"Vi ho sentiti."

Translation:I have heard you.

March 25, 2013

32 Comments


https://www.duolingo.com/cacioepepe

"Sentiti" agrees with the direct object (plural) pronoun "vi." This agreement is actually optional, except in 3rd person direct object pronouns. A more advanced Italian speaker should explain this more thoroughly, however I can give an example of why this is often necessary for clarity: L'ho sentita. I heard her, vs. L'ho sentito: I heard him.

November 10, 2013

https://www.duolingo.com/mikescolaro

I believe the agreement of the past participle with the direct objet pronoun is mandatory in the third person singular and plural (la-lo-li-le), and optional for the other direct object pronouns (mi-ti-ci-vi).

February 16, 2014

https://www.duolingo.com/nictheman

The answer "I have felt y'all" was suggested... Wut?

March 25, 2013

https://www.duolingo.com/mukkapazza

Sentire covers most of your senses: it means hear, feel, and even smell.

March 25, 2013

https://www.duolingo.com/KarenColle

Are you saying that "l'ho sentito" could translate to 1) I heard him 2) I felt him 3) I smelled him? Wow!

July 12, 2014

https://www.duolingo.com/Pogosticksteve

Think of it more as "I sensed him." If the writer or speaker wants to make it less ambiguous, they'll give you more context.

October 10, 2014

https://www.duolingo.com/jbrener

Why is this not "Vi ho sentito." ?

July 11, 2013

https://www.duolingo.com/EliavLavi

Strange. I've had "Vi ho sentito" and right after that "Vi ho sentiti"!

July 12, 2013

https://www.duolingo.com/tom_vincenzo

I had it as well. I think 'sentiti' implies that the 'vi' is a plural masculine 'you'

November 14, 2013

https://www.duolingo.com/Mary269115

This can also be translated: "I heard you." Why was that translation considered incorrect?

June 11, 2017

https://www.duolingo.com/MABBY

Apparently "Vi ho sentite" and "Vi ho sentiti" mean the same thing??

July 13, 2013

https://www.duolingo.com/jbrener

My problem with "Vi ho sentiti (or sentite)" is that I understood that when the auxilliary "avere" is used in the passato prossimo conjugation, the past participle is invariant. The only exception I know to this rule is when the gender of the object has to be disambiguated, e.g. as in "l'ho sentita" where the "l'"is feminine or "l'ho sentito" when the "l'" is masculine. I thought that maybe the "Vi ho sentiti." was a similar construction. Is someone able to clarify this for me? Thanks!!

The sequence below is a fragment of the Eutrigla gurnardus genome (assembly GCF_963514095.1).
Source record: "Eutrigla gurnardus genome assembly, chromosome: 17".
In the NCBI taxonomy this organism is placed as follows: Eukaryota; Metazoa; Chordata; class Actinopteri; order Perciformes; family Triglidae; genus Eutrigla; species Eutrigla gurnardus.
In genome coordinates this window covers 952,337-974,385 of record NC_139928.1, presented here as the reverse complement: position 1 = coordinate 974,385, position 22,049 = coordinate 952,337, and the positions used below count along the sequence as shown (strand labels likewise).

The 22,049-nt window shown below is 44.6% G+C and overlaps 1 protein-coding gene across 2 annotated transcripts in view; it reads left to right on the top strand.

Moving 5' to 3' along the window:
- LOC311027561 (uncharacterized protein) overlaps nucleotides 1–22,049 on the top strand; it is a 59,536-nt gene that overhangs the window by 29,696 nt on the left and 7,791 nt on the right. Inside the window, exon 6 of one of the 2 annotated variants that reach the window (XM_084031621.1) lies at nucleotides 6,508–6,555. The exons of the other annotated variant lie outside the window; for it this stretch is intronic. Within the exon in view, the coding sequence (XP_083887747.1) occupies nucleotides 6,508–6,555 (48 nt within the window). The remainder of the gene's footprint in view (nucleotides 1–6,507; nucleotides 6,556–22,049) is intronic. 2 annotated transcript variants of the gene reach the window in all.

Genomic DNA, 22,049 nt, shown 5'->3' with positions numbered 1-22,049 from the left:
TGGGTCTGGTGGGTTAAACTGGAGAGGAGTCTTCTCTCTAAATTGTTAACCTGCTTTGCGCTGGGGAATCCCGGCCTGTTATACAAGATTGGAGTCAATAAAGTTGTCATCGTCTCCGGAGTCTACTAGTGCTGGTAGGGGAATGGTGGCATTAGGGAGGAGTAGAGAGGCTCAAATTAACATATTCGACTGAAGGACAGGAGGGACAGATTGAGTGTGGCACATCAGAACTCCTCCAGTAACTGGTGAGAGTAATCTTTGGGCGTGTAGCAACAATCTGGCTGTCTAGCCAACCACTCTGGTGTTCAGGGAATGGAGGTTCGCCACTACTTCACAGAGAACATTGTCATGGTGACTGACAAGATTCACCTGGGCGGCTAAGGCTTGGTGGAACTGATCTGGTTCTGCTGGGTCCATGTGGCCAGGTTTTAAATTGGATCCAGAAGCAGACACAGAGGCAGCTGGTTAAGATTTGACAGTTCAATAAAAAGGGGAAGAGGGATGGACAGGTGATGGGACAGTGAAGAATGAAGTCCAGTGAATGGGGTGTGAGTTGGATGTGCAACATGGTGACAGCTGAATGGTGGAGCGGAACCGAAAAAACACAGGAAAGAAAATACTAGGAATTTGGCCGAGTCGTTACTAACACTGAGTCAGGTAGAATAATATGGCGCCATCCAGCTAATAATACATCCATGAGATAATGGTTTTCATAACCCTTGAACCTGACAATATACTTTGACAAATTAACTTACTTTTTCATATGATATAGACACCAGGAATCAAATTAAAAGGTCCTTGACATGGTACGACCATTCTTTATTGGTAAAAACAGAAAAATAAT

July 13, 2013

https://www.duolingo.com/mmseiple

This is the rule as I have read/observed: with a direct object pronoun in the third person, the participle must change to agree. With any of the other pronouns (mi, ti, ci, vi), the participle can be changed, but this is optional.

May 26, 2014

https://www.duolingo.com/mariaelena256

Yes. I stand corrected. In further readings. I found exactly. What you write here. That. After. Mi. Ti. Ci. And vi. The change. Is not mandatory. Thank. You for. This. Mmseiple and mikescolaro.

July 14, 2014

https://www.duolingo.com/christopher

Too. many. periods.; no. language. does. this.

November 16, 2014

https://www.duolingo.com/DSBattaglia

I'm looking at my Italian book right now and it says the same thing!

April 26, 2014

https://www.duolingo.com/christopher

"Vi ho sentite" means that referentially the "vi" is a plural feminine; "vi ho sentiti" means either that "vi" is a plural masculine or a plural mixed.

November 16, 2014

https://www.duolingo.com/SeattleBeer

Why doesn't "You overheard" work?

August 17, 2014

https://www.duolingo.com/mmseiple

"You" is not the subject. "Vi" is the direct object for the verb "ho sentito" (I heard, felt, etc.). You have to look at the form of the verb to see what the subject is.

August 17, 2014

https://www.duolingo.com/velejester

Can I say "Vi sono sentiti?" If so, in which cases am I supposed to use essere instead of avere?

December 16, 2014

https://www.duolingo.com/Tracie279235

Avere = to have. Essere = to be. Maybe I'm not understanding your question, but when I read your sentence above, I thought "I am heard you", rather than "I have heard you."

December 24, 2017

https://www.duolingo.com/Jondude

would this be the same as "ti ho sentito" ?

August 13, 2015

https://www.duolingo.com/sharkbbb

When translating from English both should be accepted, but they have different meaning:

  • ti ho sentito = I have heard you (singular, masculine or feminine)
  • ti ho sentita = I have heard you (singular, feminine)
  • vi ho sentito = I have heard you (plural, masculine or feminine or mixed)
  • vi ho sentiti = I have heard you (plural, masculine or mixed)
  • vi ho sentite = I have heard you (plural, feminine)
February 1, 2016

https://www.duolingo.com/Rana112966

"Vi" means that the "you" here is plural "you guys, y'all, all of you" "Ti" means that the "you" here is singular "you."

August 18, 2017

https://www.duolingo.com/Carolyn329935

Why is it Vi ho sentiti and not Ho vi sentiti?

October 4, 2016

https://www.duolingo.com/nikom853445

The pronunciation of the word VI is not clear. It sounds rather like Li or Gli.

April 17, 2019

https://www.duolingo.com/CatherineN808446

Surely 'ye' denotes the plural of 'you'!! ie. I have heard ye

November 9, 2015

https://www.duolingo.com/allforit

I take issue with sentences like these because how was I supposed to know that it was different from the literal translation stop tricking me duolingo

May 15, 2017
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